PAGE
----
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JOURNAL ARTICLE

Performance of cardiac troponins within the HEART score in predicting major adverse cardiac events at the emergency department

Jack Wei Chieh Tan, Hong Jie Gabriel Tan, Anders Olof Sahlen, Khung Keong Yeo, Woon Loong Calvin Chin, Fei Gao, Eng Hock Marcus Ong, Chin Pin Yeo, Wai Yoong Ng, Swee Han Lim
American Journal of Emergency Medicine 2019 August 30, : 158420
31493982

BACKGROUND: This study compared the performance of a single blood draw of high-sensitivity troponin T (hsTnT), high-sensitivity troponin I (hsTnI) and conventional troponin I (cTnI) within a modified HEART score for predicting 30-day MACE at Emergency Department (ED) presentation, and established local reference norms for all three assays by determining the cut-off point which yielded the highest sensitivity and negative predictive value for acute myocardial infarction and 30-day MACE.

METHODS: This single-center prospective cohort study recruited chest pain patients at the ED, whose hsTnT, hsTnI and cTnI were taken on admission. Subjects were classified into low and non-low risk group according to their modified HEART score, with MACE as the primary endpoint. Receiver-operating characteristic (ROC) curves were generated, area under the curves (AUCs) were calculated; the performance characteristics were determined.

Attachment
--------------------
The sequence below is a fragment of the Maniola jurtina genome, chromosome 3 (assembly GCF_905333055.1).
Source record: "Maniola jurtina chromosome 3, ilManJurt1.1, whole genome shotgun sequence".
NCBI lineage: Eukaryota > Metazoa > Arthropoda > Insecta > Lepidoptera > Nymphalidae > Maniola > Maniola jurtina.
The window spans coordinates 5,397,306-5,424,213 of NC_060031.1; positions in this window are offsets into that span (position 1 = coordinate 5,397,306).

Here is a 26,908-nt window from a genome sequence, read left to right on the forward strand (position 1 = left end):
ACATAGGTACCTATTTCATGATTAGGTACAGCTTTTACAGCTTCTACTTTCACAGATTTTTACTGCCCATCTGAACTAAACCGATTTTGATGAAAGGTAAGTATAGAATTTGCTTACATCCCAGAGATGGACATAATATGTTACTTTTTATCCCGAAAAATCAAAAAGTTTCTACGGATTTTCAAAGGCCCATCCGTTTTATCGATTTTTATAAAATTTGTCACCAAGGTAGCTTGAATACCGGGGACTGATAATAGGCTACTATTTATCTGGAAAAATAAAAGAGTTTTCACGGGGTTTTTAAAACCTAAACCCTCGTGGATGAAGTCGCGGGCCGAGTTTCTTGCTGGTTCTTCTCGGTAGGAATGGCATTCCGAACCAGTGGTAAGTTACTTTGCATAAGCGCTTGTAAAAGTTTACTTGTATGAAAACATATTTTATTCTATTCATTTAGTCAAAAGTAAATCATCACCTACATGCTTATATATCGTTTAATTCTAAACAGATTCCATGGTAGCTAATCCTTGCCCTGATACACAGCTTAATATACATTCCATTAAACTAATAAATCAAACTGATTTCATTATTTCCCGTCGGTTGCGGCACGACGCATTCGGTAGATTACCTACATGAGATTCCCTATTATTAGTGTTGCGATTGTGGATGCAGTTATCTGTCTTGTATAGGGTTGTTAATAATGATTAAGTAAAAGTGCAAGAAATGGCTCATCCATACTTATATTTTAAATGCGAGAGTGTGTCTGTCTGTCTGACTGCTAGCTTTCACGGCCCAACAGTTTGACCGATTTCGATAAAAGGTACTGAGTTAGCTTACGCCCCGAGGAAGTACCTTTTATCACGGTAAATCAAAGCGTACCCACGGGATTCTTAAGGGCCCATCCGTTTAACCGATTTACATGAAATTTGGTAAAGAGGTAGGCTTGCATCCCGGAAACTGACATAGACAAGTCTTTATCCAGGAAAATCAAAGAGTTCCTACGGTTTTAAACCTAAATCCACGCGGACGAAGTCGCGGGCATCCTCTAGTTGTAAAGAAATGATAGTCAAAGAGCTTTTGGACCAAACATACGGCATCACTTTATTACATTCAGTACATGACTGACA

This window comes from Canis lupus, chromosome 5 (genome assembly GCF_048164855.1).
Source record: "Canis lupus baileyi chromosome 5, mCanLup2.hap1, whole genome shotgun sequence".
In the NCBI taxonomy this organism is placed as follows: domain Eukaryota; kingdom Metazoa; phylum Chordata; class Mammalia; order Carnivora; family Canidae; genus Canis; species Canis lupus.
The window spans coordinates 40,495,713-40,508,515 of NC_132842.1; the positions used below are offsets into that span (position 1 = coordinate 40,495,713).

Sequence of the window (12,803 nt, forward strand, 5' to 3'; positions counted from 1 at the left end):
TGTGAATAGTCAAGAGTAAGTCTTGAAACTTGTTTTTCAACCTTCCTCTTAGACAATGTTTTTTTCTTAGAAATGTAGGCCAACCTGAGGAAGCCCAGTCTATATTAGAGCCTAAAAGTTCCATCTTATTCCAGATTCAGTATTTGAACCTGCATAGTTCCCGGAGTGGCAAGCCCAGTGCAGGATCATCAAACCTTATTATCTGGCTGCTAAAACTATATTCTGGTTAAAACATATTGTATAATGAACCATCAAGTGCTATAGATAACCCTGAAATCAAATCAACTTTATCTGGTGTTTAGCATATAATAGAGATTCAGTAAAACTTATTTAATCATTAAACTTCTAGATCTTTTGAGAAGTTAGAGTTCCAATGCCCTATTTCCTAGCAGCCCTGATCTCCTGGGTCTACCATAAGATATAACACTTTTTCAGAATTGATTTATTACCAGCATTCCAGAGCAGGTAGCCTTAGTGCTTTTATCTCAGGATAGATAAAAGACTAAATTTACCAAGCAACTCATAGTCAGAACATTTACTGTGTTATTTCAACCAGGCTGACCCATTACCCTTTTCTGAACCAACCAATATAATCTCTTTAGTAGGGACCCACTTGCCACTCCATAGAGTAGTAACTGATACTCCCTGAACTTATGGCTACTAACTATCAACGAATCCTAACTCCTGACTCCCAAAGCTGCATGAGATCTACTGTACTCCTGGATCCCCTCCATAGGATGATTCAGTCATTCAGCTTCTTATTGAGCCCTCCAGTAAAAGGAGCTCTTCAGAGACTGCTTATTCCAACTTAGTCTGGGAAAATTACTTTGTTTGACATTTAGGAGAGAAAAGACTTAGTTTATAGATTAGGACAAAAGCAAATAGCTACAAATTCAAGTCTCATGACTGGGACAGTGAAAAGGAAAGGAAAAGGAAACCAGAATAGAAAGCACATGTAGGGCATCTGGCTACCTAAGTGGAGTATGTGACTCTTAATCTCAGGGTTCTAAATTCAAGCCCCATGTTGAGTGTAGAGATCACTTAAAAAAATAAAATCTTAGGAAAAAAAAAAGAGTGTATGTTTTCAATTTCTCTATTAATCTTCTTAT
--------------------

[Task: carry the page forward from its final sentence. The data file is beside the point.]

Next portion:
RESULTS: The performance of modified HEART scores was comparable among the three assays for 30-day MACE (84.9-87.0% sensitivity, 95.6-96.0% NPV, 95%CI) and none of these had very high AUC and specificity (AUC 0.70-0.71, 53.7-56.7% specificity, 95% CI). The modified HEART score using a single blood draw of either hsTnT (3.9ng/L), hsTnI (0.9ng/L) or cTnI (0.0ng/L) at presentation yielded a sensitivity of 100% for 30-day MACE.

CONCLUSION: The modified HEART score using a single blood draw of either hsTnT, hsTnI or cTnI was equally effective in risk-stratifying chest pain patients for safe discharge. The theoretical cut-off points yielding 100% sensitivity are potentially useful (when achieved) for safely discharging low risk patients with undifferentiated chest pain in the ED.

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